The nature of cession in security
Cession is a bilateral juristic act whereby the cedent transfers its rights to the cessionary. The cession can be constructed as an out-and-out cession or as a cession in security. In a cession in security, the cedent transfers its right of action to a debt owed to it, known as the principal debt, to the cessionary as security for the debt owed by the cedent to the cessionary, known as the secured debt. A right of action is the legal standing to collect the principal debt. The ownership in the right however remains vested in the cedent despite the cession. The agreement to cede is created in an obligationary agreement such as a loan agreement or sale agreement. The duty to cede is discharged in a transfer agreement such as a cession and pledge agreement. The agreement to cede and the duty to cede may be contained in separate agreements or in one agreement.
An often neglected principle is that cession is accessorial in nature. Its validity depends not only on compliance with common law, but also on the existence of a valid principal obligation. In a cession in security, the cession secures the discharge of the secured debt. These principles originate in a 1931 judgment of the Appellate Division (as it then was) in Kilburn v Kilburn and may even have existed before then. It is the accessorial nature of cession which the Supreme Court of Appeal (SCA) recently confirmed in Brayton Carlswald (Pty) Ltd and Another v Brews (245/2016)  ZASCA 68. The court considered whether, as a matter of law, it was competent to cede a claim after the underlying obligation was extinguished by payment.
FirstRand Bank Ltd (Bank) obtained judgment against Brayton Carlswald (Pty) Ltd (Brayton) and Jonathan Paul Brews (JP Brews) (together, defendants) in an earlier case for the payment of a sum of money. It attached Brayton’s properties to execute against the judgment. To the rescue came Gordan Donald Brews (GD Brews) who agreed to lend money to the defendants, the proceeds of which would settle their indebtedness to the Bank. As security for the loan, the defendants agreed (i) to procure a cession of shares in a company; (ii) to register a covering mortgage bond over the attached properties; and (iii) that the Bank’s judgment would be ceded, all in favour of GD Brews. The Bank also agreed to cede, out-and-out, its judgment debt to GD Brews against payment by GD Brews of the judgment debt plus an additional amount. After further complications, GD Brews paid the Bank and sometime later the Bank ceded its judgment debt and additional rights, to GD Brews. Believing he had acquired the judgment debt by cession as security for his loan, GD Brews applied to the South Gauteng High Court for an order that he be substituted as execution creditor. A beneficiary of a trust that is the sole shareholder of Brayton, applied for leave to intervene in GD Brews’s application on the basis that she and her daughters would suffer direct financial loss and lose their livelihood. The court dismissed GD Brews’s application to be substituted as execution creditor. He appealed to the full court, which appeal was upheld. Brayton and the other appellant, Martina Brews thereafter, with leave, appealed against the full court’s judgment.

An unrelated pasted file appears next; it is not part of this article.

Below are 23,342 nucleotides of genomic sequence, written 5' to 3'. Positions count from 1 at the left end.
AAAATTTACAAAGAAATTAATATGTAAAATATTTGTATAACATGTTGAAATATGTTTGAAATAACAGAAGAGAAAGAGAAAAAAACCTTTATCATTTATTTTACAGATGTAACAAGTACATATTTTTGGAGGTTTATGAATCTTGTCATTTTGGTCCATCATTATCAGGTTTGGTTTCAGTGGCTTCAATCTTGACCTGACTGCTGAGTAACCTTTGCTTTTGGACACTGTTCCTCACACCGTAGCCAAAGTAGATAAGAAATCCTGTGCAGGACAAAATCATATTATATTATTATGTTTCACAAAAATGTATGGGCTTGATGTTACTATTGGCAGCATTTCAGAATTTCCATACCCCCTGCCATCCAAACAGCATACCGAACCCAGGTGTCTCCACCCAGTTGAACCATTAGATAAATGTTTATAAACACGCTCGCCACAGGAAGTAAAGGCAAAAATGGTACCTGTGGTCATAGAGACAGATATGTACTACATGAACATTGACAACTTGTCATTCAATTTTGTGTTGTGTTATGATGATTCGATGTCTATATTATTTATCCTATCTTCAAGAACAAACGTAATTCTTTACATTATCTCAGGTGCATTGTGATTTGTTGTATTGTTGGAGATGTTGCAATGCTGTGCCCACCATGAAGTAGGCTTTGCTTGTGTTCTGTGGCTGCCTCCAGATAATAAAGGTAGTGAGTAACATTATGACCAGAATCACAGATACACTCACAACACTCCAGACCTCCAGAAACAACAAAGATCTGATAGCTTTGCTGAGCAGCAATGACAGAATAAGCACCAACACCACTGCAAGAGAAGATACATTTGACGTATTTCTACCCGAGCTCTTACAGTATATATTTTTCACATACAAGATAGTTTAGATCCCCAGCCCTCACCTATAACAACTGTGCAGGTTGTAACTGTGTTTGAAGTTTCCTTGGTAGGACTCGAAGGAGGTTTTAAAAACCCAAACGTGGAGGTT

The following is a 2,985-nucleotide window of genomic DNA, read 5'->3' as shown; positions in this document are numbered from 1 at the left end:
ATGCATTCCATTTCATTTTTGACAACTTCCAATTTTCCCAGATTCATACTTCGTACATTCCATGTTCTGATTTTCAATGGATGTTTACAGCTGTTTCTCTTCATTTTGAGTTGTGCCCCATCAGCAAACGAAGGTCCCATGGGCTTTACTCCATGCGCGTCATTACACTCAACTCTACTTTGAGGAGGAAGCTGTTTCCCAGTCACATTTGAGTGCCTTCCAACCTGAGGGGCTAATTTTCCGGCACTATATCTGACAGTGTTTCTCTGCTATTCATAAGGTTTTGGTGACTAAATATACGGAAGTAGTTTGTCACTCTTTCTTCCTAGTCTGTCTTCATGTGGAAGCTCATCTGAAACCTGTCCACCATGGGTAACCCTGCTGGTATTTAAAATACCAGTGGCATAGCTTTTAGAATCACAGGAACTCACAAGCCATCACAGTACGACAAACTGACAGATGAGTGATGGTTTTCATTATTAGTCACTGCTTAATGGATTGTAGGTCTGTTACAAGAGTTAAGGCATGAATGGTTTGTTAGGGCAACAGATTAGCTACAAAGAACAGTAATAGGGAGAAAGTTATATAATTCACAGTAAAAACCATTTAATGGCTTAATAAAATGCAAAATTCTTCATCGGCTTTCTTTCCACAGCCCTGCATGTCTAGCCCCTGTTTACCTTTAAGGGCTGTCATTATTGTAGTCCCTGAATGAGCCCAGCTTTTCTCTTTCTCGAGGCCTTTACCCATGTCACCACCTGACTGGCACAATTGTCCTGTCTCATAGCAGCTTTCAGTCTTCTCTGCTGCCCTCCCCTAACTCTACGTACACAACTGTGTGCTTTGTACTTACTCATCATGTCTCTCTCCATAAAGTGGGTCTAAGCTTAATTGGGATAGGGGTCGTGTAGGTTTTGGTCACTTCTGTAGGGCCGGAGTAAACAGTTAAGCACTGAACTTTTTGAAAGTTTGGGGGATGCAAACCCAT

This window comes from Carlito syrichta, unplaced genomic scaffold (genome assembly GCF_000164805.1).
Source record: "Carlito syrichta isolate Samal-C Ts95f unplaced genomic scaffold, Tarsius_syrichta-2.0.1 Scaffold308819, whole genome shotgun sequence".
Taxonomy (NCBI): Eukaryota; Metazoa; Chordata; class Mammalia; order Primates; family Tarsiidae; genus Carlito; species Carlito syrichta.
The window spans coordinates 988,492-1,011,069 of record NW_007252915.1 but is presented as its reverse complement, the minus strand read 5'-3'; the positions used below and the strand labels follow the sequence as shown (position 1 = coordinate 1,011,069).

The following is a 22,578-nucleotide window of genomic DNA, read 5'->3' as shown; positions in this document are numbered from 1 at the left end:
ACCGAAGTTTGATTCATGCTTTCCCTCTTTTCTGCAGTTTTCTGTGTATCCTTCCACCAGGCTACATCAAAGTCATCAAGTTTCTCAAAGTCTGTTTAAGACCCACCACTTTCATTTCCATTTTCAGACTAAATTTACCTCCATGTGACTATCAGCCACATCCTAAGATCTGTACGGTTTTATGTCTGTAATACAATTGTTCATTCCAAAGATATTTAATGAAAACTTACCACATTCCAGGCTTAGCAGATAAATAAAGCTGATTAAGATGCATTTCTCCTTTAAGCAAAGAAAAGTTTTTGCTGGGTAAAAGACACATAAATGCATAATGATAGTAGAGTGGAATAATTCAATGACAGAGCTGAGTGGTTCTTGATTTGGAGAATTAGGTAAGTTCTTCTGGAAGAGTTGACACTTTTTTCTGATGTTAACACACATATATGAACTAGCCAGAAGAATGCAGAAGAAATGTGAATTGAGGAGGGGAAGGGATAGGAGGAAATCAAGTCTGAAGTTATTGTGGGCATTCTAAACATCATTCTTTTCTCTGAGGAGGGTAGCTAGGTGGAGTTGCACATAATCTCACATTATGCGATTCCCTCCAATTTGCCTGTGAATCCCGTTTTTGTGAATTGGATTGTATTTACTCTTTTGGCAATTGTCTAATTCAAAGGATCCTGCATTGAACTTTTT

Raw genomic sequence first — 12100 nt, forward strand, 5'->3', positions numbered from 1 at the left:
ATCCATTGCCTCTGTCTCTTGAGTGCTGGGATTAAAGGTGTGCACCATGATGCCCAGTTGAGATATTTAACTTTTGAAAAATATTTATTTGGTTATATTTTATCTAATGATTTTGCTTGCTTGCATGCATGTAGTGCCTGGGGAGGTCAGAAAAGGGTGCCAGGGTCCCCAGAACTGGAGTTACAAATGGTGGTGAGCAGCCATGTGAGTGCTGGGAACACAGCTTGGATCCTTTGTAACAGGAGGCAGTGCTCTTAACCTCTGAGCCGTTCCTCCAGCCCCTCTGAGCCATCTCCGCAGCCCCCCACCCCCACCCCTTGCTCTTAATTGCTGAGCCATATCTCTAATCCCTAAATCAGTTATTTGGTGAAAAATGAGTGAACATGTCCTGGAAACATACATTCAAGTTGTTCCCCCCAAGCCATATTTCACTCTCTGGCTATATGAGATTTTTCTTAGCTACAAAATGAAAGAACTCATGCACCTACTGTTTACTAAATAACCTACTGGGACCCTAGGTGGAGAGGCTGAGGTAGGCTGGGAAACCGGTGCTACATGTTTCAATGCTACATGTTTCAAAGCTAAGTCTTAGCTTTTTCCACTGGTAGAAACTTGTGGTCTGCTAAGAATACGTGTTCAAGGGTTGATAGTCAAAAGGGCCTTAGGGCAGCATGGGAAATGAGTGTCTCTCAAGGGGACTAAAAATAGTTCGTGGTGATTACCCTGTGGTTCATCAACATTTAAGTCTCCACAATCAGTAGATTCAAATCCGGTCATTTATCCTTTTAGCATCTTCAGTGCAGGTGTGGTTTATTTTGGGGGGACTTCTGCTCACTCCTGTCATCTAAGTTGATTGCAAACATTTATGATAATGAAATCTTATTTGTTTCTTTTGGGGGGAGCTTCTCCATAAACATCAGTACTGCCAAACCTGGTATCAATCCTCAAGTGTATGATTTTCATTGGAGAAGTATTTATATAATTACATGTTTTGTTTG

The SCA held, as stated above, that a cession is a bilateral juristic act whereby the cedent transfers its rights to the cessionary. No formalities are required for the obligationary agreement or the act of cession itself, although the parties may agree on formalities with which the cession must comply. The cession may be express or tacit or may be inferred from the parties conduct. Whilst the cession need not be reduced to writing, the parties may agree that it should be in writing, in which event it will only be valid if reduced to writing. The SCA examined the deed of cession to ascertain the parties’ intentions. It held that it is a principle of contract interpretation that words must be ascribed their meaning in the context of the agreement, and must be applied to the subject matter to which they relate. The parties, held the SCA, intended that on signature of the deed of cession, the Bank would transfer the right to the judgment debt to GD Brews. The SCA criticised the court a quo’s approach whereby it treated GD Brews as a surety and criticised its failure to distinguish between the agreement to cede and the cession itself.
However, the SCA found that at the time that the Bank ceded the judgment debt, there was nothing to cede as GD Brews had, under his agreement with Brayton and JP Brews, paid the debt. In law, transfer by cession of a non-existent right is a nullity. The SCA also considered admissible correspondence between the Bank’s attorneys and GD Brews’s attorneys. It concluded that the parties had thereby clearly intended that the Bank would cede its claim after receiving payment in full. GD Brews tried to change his pleaded case contending that cession was a condition precedent to payment but the court dismissed this attempt as amongst other things, being inconsistent with the deed of cession.
The judgment holds important lessons for parties and their attorneys who rely on cession to create security. A claim that is going to be ceded, must be an extant claim. The debt which gives rise to the claim is settled on payment. So, if a claim is to be ceded, it is important to ensure that the debt is not settled before the claim is ceded.
We distinguish in law between non-existent rights and future rights. A future right is a right which does not exist on the cession date, but which may come into existence. Our law permits the cession in security of future rights.
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